• Functionality: In the B2B space, it’s critical to have access to digital tools and modern functionality. COVID-19 forced commercial banks to innovate with solutions like self service, showing B2B clients they’re ready and willing to adapt to new demands.
  • Flexibility: When working with B2B clientele, multiple people may be using the same customer account with different roles in the business. Commercial banks need the flexibility to tailor tasks, touchpoints, and processes to individual customer needs.

How to Provide Key Self Service Capabilities

It’s clear that self service is incredibly important for B2B and B2C customers alike, not to mention the banks that serve them. To take advantage of these benefits, financial institutions need a simple, effective way to deliver self service capabilities — and the answer is often a self service customer portal.

These portals act as a platform for key features, functions, and tools, giving banking customers a single touchpoint for all self service interactions. Here’s what a portal should look like:

Support for Different Task Types

Self service shouldn’t be limited to only a few kinds of tasks. Instead, a portal should allow customers to:

  • Find product and service information personalized to their needs.

  • Complete onboarding digitally without having to visit a bank branch.

  • Update personal information without disclosing sensitive details over the phone or email.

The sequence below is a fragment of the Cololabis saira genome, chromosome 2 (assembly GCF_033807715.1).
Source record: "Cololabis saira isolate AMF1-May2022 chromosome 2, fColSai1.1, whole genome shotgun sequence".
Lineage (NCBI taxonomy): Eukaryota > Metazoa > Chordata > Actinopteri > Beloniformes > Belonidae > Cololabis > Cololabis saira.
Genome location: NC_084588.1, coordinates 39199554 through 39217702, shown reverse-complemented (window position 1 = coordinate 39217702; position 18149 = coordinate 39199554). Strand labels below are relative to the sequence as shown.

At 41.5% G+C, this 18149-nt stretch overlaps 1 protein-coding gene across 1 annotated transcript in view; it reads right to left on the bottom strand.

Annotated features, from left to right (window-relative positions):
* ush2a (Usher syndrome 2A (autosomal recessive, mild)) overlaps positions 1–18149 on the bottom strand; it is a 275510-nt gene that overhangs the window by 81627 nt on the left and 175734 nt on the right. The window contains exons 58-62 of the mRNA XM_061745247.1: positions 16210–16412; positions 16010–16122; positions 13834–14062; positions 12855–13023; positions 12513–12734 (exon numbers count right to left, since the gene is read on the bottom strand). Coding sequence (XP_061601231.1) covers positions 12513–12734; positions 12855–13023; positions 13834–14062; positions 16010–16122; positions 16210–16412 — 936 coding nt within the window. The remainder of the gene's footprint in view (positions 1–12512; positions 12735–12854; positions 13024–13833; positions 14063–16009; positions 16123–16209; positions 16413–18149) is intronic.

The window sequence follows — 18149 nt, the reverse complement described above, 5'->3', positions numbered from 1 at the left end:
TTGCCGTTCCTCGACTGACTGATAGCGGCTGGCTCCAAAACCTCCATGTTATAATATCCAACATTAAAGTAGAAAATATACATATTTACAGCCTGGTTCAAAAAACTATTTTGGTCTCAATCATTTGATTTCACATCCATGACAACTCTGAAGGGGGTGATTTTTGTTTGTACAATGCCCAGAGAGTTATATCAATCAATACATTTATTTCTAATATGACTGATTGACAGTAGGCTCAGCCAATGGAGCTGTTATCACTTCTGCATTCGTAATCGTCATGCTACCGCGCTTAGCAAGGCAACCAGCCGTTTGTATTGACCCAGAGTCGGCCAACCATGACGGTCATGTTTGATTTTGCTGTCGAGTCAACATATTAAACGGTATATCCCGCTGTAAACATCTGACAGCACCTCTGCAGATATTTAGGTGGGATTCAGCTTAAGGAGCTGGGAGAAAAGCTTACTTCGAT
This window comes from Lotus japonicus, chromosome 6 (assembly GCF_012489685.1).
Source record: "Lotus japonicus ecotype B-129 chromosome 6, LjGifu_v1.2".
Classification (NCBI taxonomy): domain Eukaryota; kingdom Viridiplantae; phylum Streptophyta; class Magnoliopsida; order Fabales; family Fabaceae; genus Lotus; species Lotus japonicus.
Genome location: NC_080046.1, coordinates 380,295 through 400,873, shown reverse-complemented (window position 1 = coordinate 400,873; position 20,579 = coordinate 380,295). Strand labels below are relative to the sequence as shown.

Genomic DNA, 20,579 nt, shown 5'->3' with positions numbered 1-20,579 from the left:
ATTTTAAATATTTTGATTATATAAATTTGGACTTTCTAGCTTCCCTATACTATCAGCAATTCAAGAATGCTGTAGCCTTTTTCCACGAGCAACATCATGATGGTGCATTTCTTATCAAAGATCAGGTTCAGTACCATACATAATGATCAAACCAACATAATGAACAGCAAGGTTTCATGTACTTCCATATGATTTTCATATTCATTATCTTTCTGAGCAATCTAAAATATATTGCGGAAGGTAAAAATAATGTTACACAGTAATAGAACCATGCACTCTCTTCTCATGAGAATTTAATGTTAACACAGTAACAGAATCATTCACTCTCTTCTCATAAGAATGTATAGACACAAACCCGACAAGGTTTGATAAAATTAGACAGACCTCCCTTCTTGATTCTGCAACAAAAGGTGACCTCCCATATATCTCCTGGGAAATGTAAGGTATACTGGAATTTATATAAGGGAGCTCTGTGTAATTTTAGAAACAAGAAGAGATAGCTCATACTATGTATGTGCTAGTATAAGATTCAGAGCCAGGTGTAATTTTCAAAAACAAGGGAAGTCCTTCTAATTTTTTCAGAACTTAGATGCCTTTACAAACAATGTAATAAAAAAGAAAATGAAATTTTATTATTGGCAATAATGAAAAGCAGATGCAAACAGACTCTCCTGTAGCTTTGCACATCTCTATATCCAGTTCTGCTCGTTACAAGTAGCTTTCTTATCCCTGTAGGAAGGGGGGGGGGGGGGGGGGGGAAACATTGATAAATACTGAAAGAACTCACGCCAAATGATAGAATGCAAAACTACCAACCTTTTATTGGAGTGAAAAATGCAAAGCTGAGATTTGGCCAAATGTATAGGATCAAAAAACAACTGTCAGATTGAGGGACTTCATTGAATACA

• Access sensitive data through a secure online connection.

  • Apply for loans independently.

  • Do everything in one place through a single URL instead of multiple logins and websites.

Experience Management

Banks need to empower non-technical users to easily create, manage, and personalize rich digital experiences without the help of IT teams. A self service portal should offer low-code or no-code functionality to make this possible, allowing users of all backgrounds to create pages and layouts without IT input. Tools like audience segmentation, personalization, and content recommendations help further manage customer experience, making every interaction both valuable and enjoyable.

User Management and Data Privacy

B2B and B2C customers alike need to know their data is protected. For example, self service account management allows clients of both kinds to update information themselves instead of sharing this sensitive data so a representative can make updates for them. Similarly, B2B customers can create roles for each individual who interacts with the portal, controlling access through permissions so the right tasks are accessible to the right people.

Powerful Search Capabilities

One key part of self service banking is a company knowledge base, which can be connected to chatbots and search tools. This allows customers to find articles, how-to videos, and more, all by using their own search terms and browsing personalized results. To make these things possible, a customer portal should offer powerful out-of-the-box search capabilities supported by knowledge base management tools and other solutions. The result is a single solution that improves CX while reducing cost-to-serve.